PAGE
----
Step 2. Together with staff, the employer defines the staffing levels of the activity. Where the work load varies, minimum and maximum staffing can be specified for each hour. This is where Time Care is at its best. And, on closer examination, there are few activities where staffing levels never vary.
Step 3. Time Care then presents a draft schedule matching staff requests with staffing levels. The users will have the oppurtunity to react to this schedule, and possibly make some changes, before the final schedule is printed. In the final schedule, the program ensures that staff will always be distributed in such a way that the minimum and maximum staffing levels will always be adhered to.
Working with Time Care
Time Care consists of different modules. Below you will find a brief description of each module.
In the Personnel module, all employees are registered with name, signature, employment number, and personal ID number. The department/unit where the person works is registered, as well as what schedule type he or she belongs to. Finally, weekly working hours and percentage of full employment are also registered for each separate person.
In the Time Rules module all information concerning time is registered. The program uses this information in order to distribute working hours fairly. It also takes into consideration rules that stem from legislation in this area. Every time rule has certain time frames attached to it. Among other things, they regulate the longest and shortest work shifts that can be scheduled, the number of veto hours allowed for the period, and the length and placement of breaks. All these parameters are changeable and should be discussed by management, union representatives and staff. If changes are necessary, perhaps there has been a change in legislation or the department has received new tasks, these parameters are easily adjusted in the program.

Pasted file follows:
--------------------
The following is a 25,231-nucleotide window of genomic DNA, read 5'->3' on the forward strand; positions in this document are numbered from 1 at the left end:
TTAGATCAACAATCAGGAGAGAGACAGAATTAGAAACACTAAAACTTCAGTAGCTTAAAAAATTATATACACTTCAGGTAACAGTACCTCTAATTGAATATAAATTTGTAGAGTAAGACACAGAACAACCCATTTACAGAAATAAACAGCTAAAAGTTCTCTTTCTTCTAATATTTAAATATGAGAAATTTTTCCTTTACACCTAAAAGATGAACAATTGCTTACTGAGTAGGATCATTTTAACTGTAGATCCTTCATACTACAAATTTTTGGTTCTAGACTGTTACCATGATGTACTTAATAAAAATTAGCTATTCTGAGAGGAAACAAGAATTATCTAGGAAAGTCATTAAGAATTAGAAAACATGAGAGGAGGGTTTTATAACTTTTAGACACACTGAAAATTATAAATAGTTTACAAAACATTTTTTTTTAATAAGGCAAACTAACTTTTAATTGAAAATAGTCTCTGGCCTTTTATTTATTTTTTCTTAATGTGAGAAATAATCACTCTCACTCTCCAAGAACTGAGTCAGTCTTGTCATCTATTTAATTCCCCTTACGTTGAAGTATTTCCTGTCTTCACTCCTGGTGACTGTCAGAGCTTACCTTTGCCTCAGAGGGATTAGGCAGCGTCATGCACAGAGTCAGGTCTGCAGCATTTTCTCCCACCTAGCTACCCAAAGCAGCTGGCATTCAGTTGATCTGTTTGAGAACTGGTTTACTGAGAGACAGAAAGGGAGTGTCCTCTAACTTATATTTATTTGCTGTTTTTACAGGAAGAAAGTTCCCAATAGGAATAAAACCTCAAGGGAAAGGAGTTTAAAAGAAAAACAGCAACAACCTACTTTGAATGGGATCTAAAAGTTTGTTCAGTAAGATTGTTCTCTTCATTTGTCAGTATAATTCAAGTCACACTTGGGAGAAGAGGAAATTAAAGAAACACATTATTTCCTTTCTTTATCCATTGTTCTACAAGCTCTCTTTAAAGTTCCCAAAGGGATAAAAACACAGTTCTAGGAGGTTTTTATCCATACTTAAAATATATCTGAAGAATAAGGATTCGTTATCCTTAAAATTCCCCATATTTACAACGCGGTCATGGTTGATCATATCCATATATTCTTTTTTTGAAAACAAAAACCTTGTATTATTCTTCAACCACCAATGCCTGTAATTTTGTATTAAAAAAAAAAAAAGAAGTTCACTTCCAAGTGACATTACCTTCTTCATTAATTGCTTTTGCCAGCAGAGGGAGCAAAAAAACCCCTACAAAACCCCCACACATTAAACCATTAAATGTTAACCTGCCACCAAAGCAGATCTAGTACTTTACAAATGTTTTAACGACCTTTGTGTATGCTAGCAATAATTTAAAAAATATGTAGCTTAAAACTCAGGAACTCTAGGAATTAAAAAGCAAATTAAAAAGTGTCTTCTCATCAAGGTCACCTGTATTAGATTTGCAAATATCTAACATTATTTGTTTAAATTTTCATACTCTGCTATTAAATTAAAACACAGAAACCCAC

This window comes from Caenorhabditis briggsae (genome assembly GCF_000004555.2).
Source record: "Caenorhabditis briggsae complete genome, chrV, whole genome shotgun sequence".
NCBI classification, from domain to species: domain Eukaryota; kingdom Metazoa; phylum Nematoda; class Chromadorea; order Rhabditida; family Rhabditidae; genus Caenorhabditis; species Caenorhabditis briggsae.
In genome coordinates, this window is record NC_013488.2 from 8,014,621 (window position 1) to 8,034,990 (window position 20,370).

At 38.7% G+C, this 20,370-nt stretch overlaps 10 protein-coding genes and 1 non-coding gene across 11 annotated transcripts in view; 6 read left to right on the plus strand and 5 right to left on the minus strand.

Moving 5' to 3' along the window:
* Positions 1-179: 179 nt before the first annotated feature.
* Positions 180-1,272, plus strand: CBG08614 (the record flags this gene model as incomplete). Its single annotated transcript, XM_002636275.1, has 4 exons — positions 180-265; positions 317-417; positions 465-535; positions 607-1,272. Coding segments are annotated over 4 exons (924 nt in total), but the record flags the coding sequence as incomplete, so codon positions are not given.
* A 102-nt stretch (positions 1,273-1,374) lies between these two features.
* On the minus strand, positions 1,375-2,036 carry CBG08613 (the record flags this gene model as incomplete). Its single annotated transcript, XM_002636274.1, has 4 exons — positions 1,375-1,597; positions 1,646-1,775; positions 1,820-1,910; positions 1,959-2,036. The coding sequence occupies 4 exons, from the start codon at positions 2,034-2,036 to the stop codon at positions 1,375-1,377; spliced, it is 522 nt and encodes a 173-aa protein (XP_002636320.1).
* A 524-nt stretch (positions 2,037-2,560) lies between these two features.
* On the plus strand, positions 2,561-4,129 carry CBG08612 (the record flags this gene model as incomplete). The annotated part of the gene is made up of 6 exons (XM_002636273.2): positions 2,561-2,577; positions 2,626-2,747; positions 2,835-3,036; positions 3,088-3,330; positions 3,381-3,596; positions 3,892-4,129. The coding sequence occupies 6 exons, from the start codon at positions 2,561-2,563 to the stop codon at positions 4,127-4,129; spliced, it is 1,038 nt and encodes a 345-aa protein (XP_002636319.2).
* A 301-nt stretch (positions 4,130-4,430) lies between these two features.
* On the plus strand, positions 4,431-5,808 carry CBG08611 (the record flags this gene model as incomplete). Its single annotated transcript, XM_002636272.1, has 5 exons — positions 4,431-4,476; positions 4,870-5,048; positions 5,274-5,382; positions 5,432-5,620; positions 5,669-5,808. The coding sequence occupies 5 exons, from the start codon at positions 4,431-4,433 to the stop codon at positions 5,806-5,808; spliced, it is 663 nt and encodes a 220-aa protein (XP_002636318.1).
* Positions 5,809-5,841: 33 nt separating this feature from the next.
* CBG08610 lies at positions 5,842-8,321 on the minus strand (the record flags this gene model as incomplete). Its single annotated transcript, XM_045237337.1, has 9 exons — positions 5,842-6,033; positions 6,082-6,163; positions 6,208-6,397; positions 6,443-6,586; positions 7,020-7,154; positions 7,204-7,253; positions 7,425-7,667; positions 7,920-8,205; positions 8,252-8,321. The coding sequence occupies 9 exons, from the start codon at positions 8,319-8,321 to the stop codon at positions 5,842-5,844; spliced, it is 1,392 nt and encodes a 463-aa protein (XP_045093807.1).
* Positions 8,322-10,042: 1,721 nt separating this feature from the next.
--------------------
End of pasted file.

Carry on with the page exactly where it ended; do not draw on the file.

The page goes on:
In the Staffing Levels module, the minimum and maximum number of a particular category of staff that is needed to satisfactorily perform the work is specified. This is done for each hour of the working day for the period concerned. There is a copy function to make this task easier.
In cases when the work load fluctuates from day to day, the minimum and maximum staffing levels are easily changed for those particular days. This way a whole schedule period can be tailored to suit the needs of the activity. That period can then be used as a model for new periods.
When all basic data have been registered, the program is ready to receive the individual requests. Each user enters his or her own requests concerning working hours for the schedule period. Veto hours, if any, are also entered at this time.
When all requests have been entered, the program will calculate and print a draft schedule. This schedule will be likely to contain differences between staff requests and staffing levels. These difference can be solved in on or two ways. Either by employees voluntarily agreeing to deviations from their original requests, or by leaving it up to the program to redistribute working hours so that all differences are solved (so-called computer recruitment).
When the final schedule is calculated the program ensures that staff working hours correspond fully to staffing levels. The program will move work shifts according to a fariness principle that can briefly be described as follows: Someone who previously has often had popular work shifts will be the first to be computer recruited to solve differences. What constitutes popular work shifts is decided by the members of the personnel group, through their requests.